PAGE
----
The menin inhibitors work by targeting the menin interaction with the MLL epigenome complex, and that complex is responsible for regulation and transcription of promoters that lead to inhibition of differentiation, and preservation or halting of the myeloid blasts in an undifferentiated state. By targeting menin and targeting that interaction, we may be able to restore differentiation to myeloid blasts, thereby leading to improved outcomes.
This was a first-in-human study. Cohorts were studied anywhere from 50, 100, 200, to 400 mg. Based on preclinical data and some in-class data, there was some initial concern about EKG [electrocardiogram] prolongation, QTc [corrected QT interval] specifically, as well as interactions with the azole antifungal drugs, the CYP3A4 inhibitors, as we saw with venetoclax. To date, in 12 patients examined from 50 mg all the way to 400 mg, there have been no treatment-related adverse events of consequence. No patients have stopped therapy, there has been no QTc prolongation, and there appears to be evidence of early clinical activity in 6 out of 8 patients treated up to 400 mg of drug.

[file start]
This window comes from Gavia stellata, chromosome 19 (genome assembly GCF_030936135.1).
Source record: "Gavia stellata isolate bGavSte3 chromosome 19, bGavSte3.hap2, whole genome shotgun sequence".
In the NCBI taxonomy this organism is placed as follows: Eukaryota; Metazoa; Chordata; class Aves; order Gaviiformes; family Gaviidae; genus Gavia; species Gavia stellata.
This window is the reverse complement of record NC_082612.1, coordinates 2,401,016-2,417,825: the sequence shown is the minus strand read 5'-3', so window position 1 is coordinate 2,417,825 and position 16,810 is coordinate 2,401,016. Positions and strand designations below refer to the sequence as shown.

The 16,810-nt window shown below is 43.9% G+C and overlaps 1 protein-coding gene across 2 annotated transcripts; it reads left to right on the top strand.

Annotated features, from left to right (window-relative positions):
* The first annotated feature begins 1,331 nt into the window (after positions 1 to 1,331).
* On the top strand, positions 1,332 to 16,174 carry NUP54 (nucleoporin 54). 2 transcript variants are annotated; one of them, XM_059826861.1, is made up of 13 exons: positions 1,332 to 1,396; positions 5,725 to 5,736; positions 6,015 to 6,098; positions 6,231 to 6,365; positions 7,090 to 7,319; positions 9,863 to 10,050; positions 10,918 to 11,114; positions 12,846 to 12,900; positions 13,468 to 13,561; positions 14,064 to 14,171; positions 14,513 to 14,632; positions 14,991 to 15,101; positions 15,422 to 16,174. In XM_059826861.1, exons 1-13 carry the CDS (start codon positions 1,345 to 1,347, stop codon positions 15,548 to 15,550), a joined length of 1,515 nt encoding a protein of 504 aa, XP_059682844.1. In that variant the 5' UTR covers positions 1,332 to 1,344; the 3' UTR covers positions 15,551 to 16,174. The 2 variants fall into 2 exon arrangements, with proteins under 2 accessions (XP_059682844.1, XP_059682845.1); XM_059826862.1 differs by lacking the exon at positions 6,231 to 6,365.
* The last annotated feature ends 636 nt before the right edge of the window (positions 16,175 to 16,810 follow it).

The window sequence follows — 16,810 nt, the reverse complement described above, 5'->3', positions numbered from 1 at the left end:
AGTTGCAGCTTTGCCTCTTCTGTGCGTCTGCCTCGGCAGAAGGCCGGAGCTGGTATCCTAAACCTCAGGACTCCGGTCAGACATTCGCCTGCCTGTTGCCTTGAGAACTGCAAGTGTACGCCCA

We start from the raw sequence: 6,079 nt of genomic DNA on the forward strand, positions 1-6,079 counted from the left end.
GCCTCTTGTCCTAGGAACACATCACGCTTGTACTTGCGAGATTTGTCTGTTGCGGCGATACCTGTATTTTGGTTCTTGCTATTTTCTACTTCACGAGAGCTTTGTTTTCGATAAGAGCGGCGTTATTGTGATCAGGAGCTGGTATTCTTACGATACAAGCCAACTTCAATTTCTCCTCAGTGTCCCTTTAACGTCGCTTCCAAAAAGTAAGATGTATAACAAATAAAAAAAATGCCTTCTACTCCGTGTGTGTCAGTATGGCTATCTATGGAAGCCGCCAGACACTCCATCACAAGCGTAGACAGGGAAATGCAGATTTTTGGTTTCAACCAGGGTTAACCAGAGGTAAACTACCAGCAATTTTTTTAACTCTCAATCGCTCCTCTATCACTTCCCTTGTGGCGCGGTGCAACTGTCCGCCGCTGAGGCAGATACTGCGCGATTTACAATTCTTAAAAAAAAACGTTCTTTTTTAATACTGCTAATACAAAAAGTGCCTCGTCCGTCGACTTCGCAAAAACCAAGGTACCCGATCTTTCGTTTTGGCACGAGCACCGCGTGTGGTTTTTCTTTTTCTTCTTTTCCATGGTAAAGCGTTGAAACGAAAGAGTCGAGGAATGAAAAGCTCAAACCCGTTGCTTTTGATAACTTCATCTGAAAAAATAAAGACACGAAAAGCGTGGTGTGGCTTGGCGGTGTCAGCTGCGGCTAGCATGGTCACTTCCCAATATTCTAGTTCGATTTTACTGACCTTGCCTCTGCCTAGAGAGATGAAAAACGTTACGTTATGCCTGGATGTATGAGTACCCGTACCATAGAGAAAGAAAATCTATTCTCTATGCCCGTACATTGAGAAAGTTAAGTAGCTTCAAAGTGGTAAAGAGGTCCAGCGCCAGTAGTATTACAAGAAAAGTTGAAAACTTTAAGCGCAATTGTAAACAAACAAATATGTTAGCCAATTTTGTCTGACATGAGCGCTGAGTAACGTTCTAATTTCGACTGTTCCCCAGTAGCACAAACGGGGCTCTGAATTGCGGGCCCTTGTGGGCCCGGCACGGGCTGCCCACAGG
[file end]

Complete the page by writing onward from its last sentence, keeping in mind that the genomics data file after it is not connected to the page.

Interestingly, on the phase 1 dose escalation portion, as is common with these studies, we enrolled relapsed and refractory patients as a very-poor subset. These were patients that had between 2 to 7 prior rounds of therapy, and they were agnostic of the mutation. There were 2 CRs [complete responses] that were obtained in those early patients: 1 was MRD [minimal residual disease] positive, 1 was MRD negative, 1 of those patients had an NPM1 mutation, and the other did not. There also was activity stabilization of disease, a morphologic leukemia-free state, and decreased Hydrea [hydroxyurea] requirements in other patients, one of whom had a KMT2A rearrangement. These data, though early, suggest tolerability and early signs of some activity even in a patient who had 7 prior lines of therapy.